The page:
Image copyright © by Marcus Trahan

Midnight in Paris


(OLD REVIEW) This movie is a sheer delight from beginning to end. It’s the best from Woody Allen in a long time, and that includes some pretty good ones lately. Briefly, Owen Wilson (in the sort of Woody part) finds that at midnight he can return to what he thinks of as the Golden Age, the Roaring Twenties in Paris. He is a writer who aspires to better things than the movies he has been hacking out. He meets all of his expatriate idols: Hemingway, F. Scott Fitzgerald and Zelda, Alice B. Toklas and Gertrude Stein, plus other luminaries like Dali, Man Ray, Josephine Baker, Picasso, Cole Porter. He’s in absolute heaven! Imagine, Gertrude Stein is reading and critiquing your novel, making suggestions, encouraging you! He also meets and falls for Adriana (Marion Cotillard), an artist, which complicates things, since he’s engaged to Ms. Wrong (Rachel McAdams) in the present day. It turns out that she doesn’t think the ‘20s are so special. For her, the Golden Age was the one we know as the “Gilded Age,” the 1890s. They visit that era, and she is as enchanted by it as he is of her world. They meet Gauguin, Degas, and Toulouse-Lautrec, who all agree that the Golden Age was the Renaissance. She decides to stay in the ‘90s.

So the message is that we all, or most of us anyway, have an era we admire. It might be one we actually lived through, or not. For most of us aging Boomers it’s probably the ‘60s … but maybe the ‘20s, like Owen, or maybe some other age. (I’ve always sort of liked the ‘40s. Yeah, I know there was that little detail of World War II, but the music was great!)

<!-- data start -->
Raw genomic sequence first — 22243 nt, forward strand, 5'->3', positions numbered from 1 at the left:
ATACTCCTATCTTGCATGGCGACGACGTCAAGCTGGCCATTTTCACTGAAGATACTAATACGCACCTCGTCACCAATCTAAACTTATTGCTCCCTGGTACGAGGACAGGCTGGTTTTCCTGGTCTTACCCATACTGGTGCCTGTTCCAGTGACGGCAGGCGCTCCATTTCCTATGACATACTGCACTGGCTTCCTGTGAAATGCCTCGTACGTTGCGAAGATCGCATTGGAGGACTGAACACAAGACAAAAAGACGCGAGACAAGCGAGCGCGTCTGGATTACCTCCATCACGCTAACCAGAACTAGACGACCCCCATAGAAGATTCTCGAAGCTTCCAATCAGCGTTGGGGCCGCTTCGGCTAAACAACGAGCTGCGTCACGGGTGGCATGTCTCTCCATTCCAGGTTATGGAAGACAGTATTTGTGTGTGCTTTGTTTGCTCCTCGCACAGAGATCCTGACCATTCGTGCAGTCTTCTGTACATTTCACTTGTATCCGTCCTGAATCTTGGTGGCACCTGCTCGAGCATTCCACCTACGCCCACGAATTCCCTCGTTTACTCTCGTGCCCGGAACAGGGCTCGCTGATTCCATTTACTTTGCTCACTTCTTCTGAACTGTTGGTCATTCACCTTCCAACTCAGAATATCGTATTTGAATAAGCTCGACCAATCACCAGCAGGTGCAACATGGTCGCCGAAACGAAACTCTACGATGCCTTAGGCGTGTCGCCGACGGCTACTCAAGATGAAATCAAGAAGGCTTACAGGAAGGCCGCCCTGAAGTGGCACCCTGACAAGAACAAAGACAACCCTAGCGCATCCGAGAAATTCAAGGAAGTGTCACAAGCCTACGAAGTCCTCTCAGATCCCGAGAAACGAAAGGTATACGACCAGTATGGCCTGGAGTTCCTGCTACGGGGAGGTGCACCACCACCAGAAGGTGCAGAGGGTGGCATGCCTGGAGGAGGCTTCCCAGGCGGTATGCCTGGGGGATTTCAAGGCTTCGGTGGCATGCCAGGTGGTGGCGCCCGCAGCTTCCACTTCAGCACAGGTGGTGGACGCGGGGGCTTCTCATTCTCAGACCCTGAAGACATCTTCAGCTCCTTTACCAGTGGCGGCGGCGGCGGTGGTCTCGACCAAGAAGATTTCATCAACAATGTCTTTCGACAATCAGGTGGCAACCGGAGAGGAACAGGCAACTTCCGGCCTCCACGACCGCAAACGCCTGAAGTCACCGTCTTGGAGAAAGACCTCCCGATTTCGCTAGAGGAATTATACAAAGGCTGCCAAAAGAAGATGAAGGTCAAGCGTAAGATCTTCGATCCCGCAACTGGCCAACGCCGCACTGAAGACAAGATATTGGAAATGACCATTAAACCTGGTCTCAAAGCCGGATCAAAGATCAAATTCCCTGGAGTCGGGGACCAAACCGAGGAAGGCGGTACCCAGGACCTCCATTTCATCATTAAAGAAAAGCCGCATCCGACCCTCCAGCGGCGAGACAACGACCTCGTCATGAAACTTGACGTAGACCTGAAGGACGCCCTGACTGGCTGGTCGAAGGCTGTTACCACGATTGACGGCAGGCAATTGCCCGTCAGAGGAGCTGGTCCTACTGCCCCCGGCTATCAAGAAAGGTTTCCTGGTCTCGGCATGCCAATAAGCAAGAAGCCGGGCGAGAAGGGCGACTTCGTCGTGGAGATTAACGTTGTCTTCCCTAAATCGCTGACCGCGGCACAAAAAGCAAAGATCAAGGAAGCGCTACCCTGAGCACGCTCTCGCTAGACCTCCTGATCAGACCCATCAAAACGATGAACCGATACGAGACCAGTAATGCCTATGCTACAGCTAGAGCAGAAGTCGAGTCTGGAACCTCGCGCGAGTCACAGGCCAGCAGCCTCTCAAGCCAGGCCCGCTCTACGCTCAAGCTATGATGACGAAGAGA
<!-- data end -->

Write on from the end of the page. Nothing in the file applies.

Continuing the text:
There’s not only the element of thinking your personal Golden Age was an exciting and stimulating time to be alive, but I also think there’s something else, which is that we look at the present, no matter what our present it, and think of some time before everything went to shit. Doesn’t it often look that way to you? Isn’t 2011 pretty fucked up in a lot of ways?

There is one thing I might have changed. Owen meets another girl, in the present day, running a nostalgia shop that sells old gramophones and 78 rpm records of Cole Porter and others. He breaks up with Ms. Wrong, and at the end he meets the new girl again, and finds she loves walking in the rain in Paris as much as he does. So how about another two minutes of film, where she might drop a hint that she might be from his future, and regards 2011 as the time before it all went to shit … Well, it’s an idea.